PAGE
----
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How to Replace Specific Value From an Array with JavaScript?

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There are a few ways to replace specific values from an array. We can use the indexOf method to get the first occurrence of an array and then use the index to assign a new value to the entry in that array index. For example, we can use the indexOf method like the following code:

const arr = ['apple', 'orange', 'grape', 'banana'];
const index = arr.indexOf('orange');
arr[index] = 'chicken';
console.log(arr);

The indexOf is called on arr and takes in any object that we want to get the first index of in the array. It works best with primitive values since it doesn’t do deep checks for objects, so it only works by checking the references for objects. In the third line, we reassigned the value of the index that is assigned by the indexOf method, which should be 1. Then, we assigned it the new value 'chicken'. Then, we should get the following output from the console.log statement on the last line:

["apple", "chicken", "grape", "banana"]

Note that we can use const to declare arr since we aren’t assigning any new value to any property of arr so it will work without errors.

We can also use the splice method to replace one or more values of an array. This method lets us removing, replace an existing element or adding new elements in place. The argument of the splice method is the starting index start of which to start changing the array. It can be positive or negative. If it’s negative, then it’ll start changing the array from the end and move towards the start of the array. The end index is -1, the second is -2 and so on. The second argument of the splice method is the deleteCount, which is an optional argument that lets us specify how many items to delete starting from the start parameter in the first element. Subsequent arguments are the items that we want to insert into an array. This can go on for as long as we want. Only the first argument is required.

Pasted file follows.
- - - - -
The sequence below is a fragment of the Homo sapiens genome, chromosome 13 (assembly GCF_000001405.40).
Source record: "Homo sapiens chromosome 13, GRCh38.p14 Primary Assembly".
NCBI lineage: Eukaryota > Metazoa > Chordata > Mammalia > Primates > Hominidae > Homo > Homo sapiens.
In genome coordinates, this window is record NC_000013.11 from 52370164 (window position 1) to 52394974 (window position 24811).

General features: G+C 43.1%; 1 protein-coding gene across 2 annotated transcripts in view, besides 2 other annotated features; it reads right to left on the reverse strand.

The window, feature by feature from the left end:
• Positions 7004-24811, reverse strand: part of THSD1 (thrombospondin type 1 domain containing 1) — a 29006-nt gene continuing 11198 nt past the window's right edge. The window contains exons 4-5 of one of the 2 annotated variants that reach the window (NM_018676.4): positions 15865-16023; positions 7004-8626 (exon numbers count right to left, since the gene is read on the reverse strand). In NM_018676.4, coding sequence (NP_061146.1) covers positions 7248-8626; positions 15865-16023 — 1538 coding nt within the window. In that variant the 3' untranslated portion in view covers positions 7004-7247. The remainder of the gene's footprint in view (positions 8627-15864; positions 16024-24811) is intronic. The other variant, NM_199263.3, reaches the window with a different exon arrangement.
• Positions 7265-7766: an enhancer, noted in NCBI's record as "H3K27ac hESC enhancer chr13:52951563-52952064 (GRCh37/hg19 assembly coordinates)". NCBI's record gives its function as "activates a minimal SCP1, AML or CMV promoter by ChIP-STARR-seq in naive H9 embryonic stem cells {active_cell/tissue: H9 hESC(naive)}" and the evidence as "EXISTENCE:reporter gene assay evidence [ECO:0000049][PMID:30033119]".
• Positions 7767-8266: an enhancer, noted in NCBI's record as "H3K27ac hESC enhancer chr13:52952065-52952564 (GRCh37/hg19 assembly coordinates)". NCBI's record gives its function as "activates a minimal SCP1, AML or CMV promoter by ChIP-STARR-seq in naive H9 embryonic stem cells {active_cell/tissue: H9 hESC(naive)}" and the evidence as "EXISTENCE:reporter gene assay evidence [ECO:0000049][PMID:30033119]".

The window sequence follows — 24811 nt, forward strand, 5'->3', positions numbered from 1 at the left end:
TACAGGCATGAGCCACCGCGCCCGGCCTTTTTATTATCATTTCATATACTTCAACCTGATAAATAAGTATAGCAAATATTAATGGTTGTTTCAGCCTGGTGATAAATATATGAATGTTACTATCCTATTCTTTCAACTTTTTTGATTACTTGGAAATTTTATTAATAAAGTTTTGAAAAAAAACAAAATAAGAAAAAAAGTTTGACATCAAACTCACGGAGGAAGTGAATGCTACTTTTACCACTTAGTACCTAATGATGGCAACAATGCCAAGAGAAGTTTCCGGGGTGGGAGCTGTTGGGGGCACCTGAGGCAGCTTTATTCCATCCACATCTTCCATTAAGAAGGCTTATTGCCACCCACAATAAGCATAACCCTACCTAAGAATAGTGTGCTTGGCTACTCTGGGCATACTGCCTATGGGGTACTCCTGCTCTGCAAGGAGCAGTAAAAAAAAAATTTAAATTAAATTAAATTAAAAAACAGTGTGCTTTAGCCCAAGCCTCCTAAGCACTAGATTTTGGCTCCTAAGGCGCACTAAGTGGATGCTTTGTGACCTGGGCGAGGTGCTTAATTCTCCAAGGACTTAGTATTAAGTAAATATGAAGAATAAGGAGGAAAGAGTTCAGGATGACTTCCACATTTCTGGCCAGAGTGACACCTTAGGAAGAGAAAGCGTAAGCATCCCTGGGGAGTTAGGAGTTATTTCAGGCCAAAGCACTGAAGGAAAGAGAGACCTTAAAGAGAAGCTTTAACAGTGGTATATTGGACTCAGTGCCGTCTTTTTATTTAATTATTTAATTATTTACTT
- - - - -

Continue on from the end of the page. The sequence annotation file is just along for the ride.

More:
We can use the splice method to first remove the entry that we want to replace by getting the index of the item that we want to replace, and then we can use the splice method to insert a new entry in its place like in the following code:

const arr = ['apple', 'orange', 'grape', 'banana'];
const index = arr.indexOf('orange');
arr.splice(index, 1);
arr.splice(index, 0, 'chicken');
console.log(arr);

If we run the code above, we should get the same output as we did before:

["apple", "chicken", "grape", "banana"]

The first two lines are the same as the first example. Then, we called the splice method the first time to remove the original entry in the index. The first argument is the index of the array we want to remove, and the second specifies that we only remove one entry, which is the entry specified by the index. Then we call splice again to insert the new entry in its place. We pass in index again in the second splice call since we want to insert the new element in the same place as the original. The second argument is zero since we don’t want to remove any entry. Then, we pass in 'chicken' in the third argument so that we get 'chicken' in the same position that 'orange' was in.

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